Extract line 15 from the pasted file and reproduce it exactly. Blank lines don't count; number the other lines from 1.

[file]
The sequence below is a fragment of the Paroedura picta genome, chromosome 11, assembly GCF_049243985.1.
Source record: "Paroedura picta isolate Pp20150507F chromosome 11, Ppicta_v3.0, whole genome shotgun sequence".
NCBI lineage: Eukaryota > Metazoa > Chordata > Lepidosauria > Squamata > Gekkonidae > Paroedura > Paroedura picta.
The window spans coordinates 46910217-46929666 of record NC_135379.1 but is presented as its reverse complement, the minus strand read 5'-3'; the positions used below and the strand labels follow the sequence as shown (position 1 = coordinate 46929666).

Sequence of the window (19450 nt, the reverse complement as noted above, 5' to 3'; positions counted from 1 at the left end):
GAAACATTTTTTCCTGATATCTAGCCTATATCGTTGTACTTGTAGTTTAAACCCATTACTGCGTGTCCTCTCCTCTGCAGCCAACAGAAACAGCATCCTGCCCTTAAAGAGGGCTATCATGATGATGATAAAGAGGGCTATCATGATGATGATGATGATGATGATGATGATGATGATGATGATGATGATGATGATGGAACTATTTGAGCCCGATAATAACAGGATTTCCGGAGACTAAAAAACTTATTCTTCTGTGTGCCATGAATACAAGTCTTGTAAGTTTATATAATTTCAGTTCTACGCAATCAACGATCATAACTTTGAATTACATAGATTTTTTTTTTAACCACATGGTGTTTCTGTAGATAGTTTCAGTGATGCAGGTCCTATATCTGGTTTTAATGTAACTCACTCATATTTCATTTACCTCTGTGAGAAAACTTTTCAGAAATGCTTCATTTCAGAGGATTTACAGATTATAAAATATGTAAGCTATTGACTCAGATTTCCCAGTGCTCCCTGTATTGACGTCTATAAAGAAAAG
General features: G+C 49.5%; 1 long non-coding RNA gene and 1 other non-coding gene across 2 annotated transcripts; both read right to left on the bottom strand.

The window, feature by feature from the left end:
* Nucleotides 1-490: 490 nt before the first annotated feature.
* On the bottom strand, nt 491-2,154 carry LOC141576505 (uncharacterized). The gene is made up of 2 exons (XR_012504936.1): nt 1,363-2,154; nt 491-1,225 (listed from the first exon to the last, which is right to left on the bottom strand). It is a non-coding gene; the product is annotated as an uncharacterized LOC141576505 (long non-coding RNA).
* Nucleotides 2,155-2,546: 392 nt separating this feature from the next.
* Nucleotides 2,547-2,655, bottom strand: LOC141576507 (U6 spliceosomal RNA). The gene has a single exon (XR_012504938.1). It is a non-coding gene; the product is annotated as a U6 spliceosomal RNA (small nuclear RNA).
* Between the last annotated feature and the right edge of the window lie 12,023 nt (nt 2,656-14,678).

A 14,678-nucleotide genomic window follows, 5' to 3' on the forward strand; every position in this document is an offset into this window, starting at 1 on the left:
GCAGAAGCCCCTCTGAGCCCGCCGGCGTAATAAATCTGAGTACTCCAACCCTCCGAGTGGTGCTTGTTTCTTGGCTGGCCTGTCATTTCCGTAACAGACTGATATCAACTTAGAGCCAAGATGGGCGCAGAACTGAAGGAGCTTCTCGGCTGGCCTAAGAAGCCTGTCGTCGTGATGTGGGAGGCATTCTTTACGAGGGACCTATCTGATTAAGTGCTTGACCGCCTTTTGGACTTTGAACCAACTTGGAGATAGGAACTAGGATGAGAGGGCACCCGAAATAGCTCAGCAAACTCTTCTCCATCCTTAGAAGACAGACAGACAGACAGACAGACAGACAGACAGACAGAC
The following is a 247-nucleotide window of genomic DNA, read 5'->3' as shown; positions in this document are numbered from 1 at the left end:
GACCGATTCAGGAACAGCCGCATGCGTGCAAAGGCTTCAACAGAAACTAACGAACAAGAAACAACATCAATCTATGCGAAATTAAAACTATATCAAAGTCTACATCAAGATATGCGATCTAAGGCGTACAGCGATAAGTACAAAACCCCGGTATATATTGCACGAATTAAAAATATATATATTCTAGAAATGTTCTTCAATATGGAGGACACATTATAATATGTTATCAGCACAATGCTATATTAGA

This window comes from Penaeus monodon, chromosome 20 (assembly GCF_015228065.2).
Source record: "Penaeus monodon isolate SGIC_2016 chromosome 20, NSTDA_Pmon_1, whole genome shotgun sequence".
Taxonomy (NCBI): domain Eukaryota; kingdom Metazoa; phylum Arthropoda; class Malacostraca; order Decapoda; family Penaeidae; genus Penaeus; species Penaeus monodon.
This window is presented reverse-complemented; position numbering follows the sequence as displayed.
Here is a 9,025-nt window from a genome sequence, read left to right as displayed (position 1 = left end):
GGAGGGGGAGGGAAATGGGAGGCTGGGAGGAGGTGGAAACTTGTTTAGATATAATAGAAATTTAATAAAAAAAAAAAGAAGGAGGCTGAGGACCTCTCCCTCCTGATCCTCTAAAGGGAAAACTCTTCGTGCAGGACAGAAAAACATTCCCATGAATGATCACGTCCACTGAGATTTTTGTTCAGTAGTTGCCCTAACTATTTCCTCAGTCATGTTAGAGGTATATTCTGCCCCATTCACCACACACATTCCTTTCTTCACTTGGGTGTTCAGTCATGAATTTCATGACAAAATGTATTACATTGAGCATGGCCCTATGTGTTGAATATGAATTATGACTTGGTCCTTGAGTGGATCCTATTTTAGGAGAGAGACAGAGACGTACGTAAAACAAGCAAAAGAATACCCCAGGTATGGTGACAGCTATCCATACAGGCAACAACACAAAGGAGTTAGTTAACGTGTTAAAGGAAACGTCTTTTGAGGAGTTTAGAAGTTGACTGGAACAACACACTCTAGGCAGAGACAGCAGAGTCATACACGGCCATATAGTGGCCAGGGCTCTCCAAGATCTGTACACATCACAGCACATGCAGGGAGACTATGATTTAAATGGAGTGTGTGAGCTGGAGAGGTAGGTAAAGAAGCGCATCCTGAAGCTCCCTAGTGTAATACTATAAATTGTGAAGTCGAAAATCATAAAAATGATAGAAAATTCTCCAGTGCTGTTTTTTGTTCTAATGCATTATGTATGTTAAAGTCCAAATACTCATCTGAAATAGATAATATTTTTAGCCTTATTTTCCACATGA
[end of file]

GCAGAAGCCCCTCTGAGCCCGCCGGCGTAATAAATCTGAGTACTCCAACCCTCCGAGTGGTGCTTGTTTCTTGGCTGGCCTGTCATTTCCGTAACAGACTGATATCAACTTAGAGCCAAGATGGGCGCAGAACTGAAGGAGCTTCTCGGCTGGCCTAAGAAGCCTGTCGTCGTGATGTGGGAGGCATTCTTTACGAGGGACCTATCTGATTAAGTGCTTGACCGCCTTTTGGACTTTGAACCAACTTGGAGATAGGAACTAGGATGAGAGGGCACCCGAAATAGCTCAGCAAACTCTTCTCCATCCTTAGAAGACAGACAGACAGACAGACAGACAGACAGACAGACAGAC